We are now in conditions to prove our main result. The beef of the proof consists of finding an n -independent convergent upper bound for the q -Fourier—Bessel series. Notice also that the extra condition involving the point q - 1 can be removed or neglected since it only affects the choice of the constant W. Introducing inequalities 6. Thus, the absolute value of the k th term in 6.

To deal with the first term in 6. From 6. Since the constants A and B are positive and independent of k and n , we finally conclude that. This proves the uniform convergence of the basic Fourier—Bessel series 4. We conclude with some explicit examples of uniformly convergent Fourier—Bessel series on a q -linear grid. Using the q -binomial Theorem [ 31 , 1. Therefore, 4. Thus, we can apply Theorem 1. We would like to thank the unknown referee for the valuable comments and suggestions.

The authors are very grateful to Prof. Juan Arias for pointing out the Lemma 5. Also, stimulating discussions with Prof. The research of L. The research of R.

## On The Pointwise Convergence Of Fourier Series by Charles J. Mozzochi

The research of J. Abreu, Email: ta. Cardoso, Email: tp. National Center for Biotechnology Information , U. The Ramanujan Journal.

Ramanujan J. Published online Sep Abreu , 1 R. Cardoso 3. Cardoso 3 Dep. Author information Article notes Copyright and License information Disclaimer. So this is an if and only if condition. If 2 in the exponents above is replaced with some p , the question becomes much harder.

The original proof uses properties of holomorphic functions and Hardy spaces , and another proof, due to Salomon Bochner relies upon the Riesz—Thorin interpolation theorem. The construction of an example of divergence in L 1 was first done by Andrey Kolmogorov see below. For infinity, the result is a corollary of the uniform boundedness principle.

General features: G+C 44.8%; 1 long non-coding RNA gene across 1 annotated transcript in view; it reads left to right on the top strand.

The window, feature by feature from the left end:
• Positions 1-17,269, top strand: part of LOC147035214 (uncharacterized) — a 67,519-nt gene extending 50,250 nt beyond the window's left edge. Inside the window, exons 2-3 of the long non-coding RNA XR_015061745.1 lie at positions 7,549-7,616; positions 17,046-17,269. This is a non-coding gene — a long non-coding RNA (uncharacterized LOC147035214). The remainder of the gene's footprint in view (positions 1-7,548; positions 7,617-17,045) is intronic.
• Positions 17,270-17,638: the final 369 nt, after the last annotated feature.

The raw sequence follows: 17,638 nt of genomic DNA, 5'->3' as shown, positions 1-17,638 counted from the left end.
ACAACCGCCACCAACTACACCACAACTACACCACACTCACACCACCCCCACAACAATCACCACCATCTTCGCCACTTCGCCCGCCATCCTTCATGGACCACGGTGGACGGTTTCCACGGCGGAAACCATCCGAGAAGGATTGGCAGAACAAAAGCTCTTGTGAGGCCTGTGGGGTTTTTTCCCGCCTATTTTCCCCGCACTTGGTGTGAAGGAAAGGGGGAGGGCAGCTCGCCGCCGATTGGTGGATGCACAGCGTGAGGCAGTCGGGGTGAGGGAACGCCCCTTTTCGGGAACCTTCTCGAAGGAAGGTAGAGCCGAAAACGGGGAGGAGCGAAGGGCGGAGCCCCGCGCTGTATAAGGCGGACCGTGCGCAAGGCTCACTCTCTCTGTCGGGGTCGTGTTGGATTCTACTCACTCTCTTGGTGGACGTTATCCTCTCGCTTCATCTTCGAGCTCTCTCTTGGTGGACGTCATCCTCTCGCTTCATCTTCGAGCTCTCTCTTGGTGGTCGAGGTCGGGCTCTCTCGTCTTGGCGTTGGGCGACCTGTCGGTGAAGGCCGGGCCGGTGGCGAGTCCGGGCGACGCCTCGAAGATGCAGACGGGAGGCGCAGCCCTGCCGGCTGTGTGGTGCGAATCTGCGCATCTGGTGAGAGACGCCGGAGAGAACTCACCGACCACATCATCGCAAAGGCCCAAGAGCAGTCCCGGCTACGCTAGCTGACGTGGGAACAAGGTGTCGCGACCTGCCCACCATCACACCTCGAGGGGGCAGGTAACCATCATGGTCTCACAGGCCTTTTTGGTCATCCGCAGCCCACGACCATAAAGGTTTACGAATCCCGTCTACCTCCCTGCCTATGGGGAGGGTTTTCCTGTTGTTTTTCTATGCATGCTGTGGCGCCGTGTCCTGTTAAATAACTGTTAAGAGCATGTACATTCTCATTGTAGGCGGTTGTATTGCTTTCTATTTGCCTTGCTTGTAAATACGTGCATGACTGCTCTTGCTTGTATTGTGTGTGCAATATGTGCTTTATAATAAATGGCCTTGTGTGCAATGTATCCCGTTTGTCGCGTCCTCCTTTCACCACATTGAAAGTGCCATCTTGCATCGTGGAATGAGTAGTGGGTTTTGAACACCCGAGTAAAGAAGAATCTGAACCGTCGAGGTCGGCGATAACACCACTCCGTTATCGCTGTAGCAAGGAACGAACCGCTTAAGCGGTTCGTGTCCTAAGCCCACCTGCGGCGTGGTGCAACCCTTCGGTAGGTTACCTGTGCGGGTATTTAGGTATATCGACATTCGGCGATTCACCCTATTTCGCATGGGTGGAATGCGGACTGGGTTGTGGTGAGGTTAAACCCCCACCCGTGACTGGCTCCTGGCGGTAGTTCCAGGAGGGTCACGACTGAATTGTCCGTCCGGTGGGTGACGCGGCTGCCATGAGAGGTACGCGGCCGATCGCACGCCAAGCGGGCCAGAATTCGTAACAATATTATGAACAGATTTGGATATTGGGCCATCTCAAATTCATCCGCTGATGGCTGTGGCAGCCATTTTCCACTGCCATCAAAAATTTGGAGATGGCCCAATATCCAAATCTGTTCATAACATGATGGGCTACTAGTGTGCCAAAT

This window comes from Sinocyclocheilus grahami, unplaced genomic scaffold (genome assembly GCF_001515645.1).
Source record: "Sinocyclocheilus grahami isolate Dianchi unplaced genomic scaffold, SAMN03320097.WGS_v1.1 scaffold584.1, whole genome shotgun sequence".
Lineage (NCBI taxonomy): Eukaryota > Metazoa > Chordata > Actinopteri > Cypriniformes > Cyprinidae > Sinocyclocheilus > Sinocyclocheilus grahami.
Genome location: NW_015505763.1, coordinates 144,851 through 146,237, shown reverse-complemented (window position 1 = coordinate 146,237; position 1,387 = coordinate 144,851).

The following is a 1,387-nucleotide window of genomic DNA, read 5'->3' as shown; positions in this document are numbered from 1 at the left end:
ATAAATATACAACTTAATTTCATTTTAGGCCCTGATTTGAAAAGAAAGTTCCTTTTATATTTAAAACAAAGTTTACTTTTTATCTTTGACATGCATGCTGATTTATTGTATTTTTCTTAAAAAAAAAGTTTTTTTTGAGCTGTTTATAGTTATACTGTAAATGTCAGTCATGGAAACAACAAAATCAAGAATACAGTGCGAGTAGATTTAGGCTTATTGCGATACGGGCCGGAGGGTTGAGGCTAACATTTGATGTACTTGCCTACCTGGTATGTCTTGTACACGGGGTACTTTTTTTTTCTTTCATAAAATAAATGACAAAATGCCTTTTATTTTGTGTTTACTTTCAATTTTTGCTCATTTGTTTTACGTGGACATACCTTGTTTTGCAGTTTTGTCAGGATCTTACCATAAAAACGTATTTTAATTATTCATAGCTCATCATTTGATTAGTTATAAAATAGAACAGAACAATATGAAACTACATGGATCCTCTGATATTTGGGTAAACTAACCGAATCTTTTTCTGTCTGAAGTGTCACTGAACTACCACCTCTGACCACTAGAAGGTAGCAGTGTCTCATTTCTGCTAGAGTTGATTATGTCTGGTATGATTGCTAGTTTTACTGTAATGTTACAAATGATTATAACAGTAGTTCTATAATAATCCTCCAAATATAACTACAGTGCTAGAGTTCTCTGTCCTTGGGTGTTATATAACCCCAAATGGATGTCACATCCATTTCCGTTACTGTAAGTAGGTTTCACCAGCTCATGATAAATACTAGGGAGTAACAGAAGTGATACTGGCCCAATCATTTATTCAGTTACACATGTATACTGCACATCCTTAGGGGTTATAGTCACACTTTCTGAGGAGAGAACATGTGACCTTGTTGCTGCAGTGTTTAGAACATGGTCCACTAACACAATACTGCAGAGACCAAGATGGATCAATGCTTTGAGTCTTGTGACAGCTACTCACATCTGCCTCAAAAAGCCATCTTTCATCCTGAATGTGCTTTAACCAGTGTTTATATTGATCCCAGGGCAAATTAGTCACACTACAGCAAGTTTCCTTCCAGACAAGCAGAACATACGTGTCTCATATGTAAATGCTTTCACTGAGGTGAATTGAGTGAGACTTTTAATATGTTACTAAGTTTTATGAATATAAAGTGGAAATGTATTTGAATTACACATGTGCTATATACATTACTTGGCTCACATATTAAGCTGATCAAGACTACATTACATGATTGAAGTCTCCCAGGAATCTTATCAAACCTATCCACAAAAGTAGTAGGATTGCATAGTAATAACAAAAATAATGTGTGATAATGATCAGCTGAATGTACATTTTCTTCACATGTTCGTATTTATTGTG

## Oh no, there's been an error

The problem whether the Fourier series of any continuous function converges almost everywhere was posed by Nikolai Lusin in the s. It was resolved positively in by Lennart Carleson. His result, now known as Carleson's theorem , tells the Fourier expansion of any function in L 2 converges almost everywhere.

Contrariwise, Andrey Kolmogorov , as a student at the age of 19, in his very first scientific work, constructed an example of a function in L 1 whose Fourier series diverges almost everywhere later improved to diverge everywhere. Does the sequence 0,1,0,1,0,1, This does not seem like a very unreasonable generalization of the notion of convergence.

Hence we define. This implies much better convergence properties. Results about summability can also imply results about regular convergence. See Big O notation for the notation O 1. The fact that for some constant c we have. This estimate entails quantitative versions of some of the previous results. For any continuous function f and any t one has.